Crypto needs design thinking

Bitcoin and all of crypto started as a niche concept. It’s aspirations are high and honorable. Create a currency that transcends borders and governments that will allow everyone, no matter economic background, to send currency across the globe. But I’ve always wondered why most people find it hard to use bitcoin or any crypto?

We have Venmo, Cash App and Google wallet. Why are these apps more acceptable for the average person to use then QTUMs or even Jaxx (Sorry Jaxx). I think I have the answer, bad design.

Can Design Save Crypto?

Yes, design can save cryptocurrencies. How? The difference between wallets and Dapps is the user experience behind the product, the design thinking.

A good product has an ease of use, a lack of extra technical jargon and information that frustrates the average user. Think of Windows vs. Apple, a car with a stick shift vs an automatic. Is your product for other developers or is it for a person that just wants to accomplish a task and doesn’t care about the extra details you do? A mother of two in a street market should be able to pay for some fruit with a crypto wallet on her phone. But she won’t because the interface for a mobile wallet is too complicated or in some cases ugly.

Interfaces are the one thing that can make or break a digital products adoption. Look to Capital One or the Robinhood App. users flock to them because there easier to use not necessarily because it saves money. Major financial institutions have bought design studios to help with their design failings.

Why Did a Bank Just Buy a Design Firm?

http://www.ideasindigital.com/why-did-a-bank-just-buy-a-design-firm/

Capital One Acquires Oakland-Based Design And Development Firm Monsoon

https://techcrunch.com/2015/07/08/capital-one-acquires-oakland-based-design-and-development-firm-monsoon/

With this idea in mind I started Rhino & Spade,LLC. A design studio with a focus but not limited to cryptocurrency. The first project was a conceptual redesign of the QTUM wallet.

The original QTUM design from Dec 2017

The Original design from Dec 2017

QTUM Redesign Concept 1

This was my first pass at re-thinking what a desktop based crypto wallet could be. I chose the font to reflect what I (foolishly) thought at the time would speak to developers. Its my favorite font to code in myself and it’s very easy to read at a small size. So reading data in tables would not be an issue, shoutout to Fira Console. The dark background was there to ease eye strain common to many users who spend their days in front of a computer.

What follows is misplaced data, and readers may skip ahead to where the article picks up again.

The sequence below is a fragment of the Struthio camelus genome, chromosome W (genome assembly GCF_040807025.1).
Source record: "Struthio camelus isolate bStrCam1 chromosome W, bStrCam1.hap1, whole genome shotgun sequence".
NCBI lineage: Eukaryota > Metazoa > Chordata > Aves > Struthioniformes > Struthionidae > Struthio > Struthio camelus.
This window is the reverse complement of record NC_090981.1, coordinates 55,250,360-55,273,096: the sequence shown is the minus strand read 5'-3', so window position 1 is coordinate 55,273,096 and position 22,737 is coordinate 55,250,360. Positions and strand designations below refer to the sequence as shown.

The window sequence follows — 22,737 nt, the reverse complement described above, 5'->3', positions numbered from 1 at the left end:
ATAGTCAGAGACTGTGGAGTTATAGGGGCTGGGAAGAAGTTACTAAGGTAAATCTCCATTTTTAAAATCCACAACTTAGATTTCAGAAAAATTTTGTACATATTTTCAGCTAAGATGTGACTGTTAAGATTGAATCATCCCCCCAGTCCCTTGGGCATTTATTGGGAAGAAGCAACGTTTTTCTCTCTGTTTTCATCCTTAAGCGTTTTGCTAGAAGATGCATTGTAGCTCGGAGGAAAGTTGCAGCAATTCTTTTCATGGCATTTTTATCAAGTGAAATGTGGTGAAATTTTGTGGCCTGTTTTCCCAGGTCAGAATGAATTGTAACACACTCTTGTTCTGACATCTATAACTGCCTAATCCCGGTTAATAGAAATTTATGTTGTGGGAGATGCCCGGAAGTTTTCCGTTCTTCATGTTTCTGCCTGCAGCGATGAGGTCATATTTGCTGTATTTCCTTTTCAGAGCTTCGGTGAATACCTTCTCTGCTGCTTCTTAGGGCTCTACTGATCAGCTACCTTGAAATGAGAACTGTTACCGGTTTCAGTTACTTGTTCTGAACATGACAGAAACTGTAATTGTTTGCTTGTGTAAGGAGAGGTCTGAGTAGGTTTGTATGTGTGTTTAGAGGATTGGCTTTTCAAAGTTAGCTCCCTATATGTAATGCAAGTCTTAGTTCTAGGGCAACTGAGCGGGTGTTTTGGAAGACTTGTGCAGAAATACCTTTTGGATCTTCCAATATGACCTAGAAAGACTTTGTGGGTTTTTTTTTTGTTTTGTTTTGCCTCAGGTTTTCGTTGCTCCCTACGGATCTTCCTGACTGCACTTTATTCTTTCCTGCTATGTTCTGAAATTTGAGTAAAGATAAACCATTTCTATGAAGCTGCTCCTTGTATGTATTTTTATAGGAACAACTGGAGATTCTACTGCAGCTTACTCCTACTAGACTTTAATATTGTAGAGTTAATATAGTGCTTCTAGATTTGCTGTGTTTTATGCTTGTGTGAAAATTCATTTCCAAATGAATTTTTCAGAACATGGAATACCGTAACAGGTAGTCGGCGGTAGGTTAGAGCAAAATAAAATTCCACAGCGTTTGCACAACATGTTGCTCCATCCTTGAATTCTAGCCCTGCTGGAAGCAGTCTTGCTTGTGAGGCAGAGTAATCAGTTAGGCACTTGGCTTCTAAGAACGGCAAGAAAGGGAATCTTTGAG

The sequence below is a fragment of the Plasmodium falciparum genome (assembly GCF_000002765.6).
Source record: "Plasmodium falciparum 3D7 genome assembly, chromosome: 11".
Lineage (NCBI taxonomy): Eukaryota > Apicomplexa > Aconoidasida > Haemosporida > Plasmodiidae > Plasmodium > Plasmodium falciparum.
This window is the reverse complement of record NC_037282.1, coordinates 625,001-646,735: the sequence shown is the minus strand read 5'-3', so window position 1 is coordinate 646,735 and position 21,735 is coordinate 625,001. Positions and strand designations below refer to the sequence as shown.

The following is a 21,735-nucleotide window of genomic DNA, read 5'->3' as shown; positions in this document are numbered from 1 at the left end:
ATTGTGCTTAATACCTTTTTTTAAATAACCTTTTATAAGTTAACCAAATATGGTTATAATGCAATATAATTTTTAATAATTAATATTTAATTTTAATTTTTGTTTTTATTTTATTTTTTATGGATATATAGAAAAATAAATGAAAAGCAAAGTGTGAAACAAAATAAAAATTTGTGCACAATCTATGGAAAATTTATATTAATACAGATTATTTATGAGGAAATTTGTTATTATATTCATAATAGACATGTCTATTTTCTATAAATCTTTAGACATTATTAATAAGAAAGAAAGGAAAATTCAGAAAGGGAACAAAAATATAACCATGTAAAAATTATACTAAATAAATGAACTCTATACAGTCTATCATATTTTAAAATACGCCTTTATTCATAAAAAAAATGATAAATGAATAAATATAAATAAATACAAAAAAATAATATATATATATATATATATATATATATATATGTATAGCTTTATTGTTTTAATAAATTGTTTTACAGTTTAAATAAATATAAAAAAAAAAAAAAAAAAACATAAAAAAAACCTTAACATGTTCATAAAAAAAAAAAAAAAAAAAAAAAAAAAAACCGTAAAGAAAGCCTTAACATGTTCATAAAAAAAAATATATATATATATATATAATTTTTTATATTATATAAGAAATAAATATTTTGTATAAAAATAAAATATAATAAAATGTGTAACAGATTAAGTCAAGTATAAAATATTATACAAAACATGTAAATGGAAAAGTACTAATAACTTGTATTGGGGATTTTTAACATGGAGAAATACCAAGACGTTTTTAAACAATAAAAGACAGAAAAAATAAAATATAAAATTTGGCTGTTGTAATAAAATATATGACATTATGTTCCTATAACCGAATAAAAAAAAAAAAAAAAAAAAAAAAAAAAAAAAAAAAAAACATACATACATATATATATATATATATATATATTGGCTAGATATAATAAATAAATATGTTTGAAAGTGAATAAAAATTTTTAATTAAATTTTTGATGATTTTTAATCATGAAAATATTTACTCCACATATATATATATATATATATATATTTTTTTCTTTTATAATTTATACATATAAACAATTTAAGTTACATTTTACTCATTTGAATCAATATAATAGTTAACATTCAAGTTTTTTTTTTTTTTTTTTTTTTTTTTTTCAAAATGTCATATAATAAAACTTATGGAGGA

But this is the problem I spoke about before. Designing for coders, not for day to day users.

QTUM Wallet Redesign Concept 1

QTUM Redesign Concept 2

This concept was tailored toward the average user. Notice the bright color accents. They draw the eye to any major issues. The fonts are still readable but don’t look like the background to the matrix movie anymore. And that takes away the sense of hackerism or fear of the terminal most people feel when even talking about cryptocurrency.

This design is approachable, is similar to what someone looking at a well designed financial app would like to see. Yes it’s a little technical, we are talking about money here, but easy to digest.

QTUM Redesign Concept 2

Let’s not make the same errors the banks have made, and are still making. They don’t care about how people interact with their funds, they’d be happy if people didn’t actually. Banks make more money for every mistake a user makes. But that’s not what bitcoin was made for. It was so people have power over their funds. Design so that interaction is easy and at the right moments enjoyable. With that thinking users will flock to your product, use it because they can accomplish a task easily then the banks system. And isn’t that the true goal of cryptocurrency?

This is why Rhino & Spade, LLC exists. To get those crazy ideas out of your head developers and make them accessible to the world. Drop us an email, we’d like to help.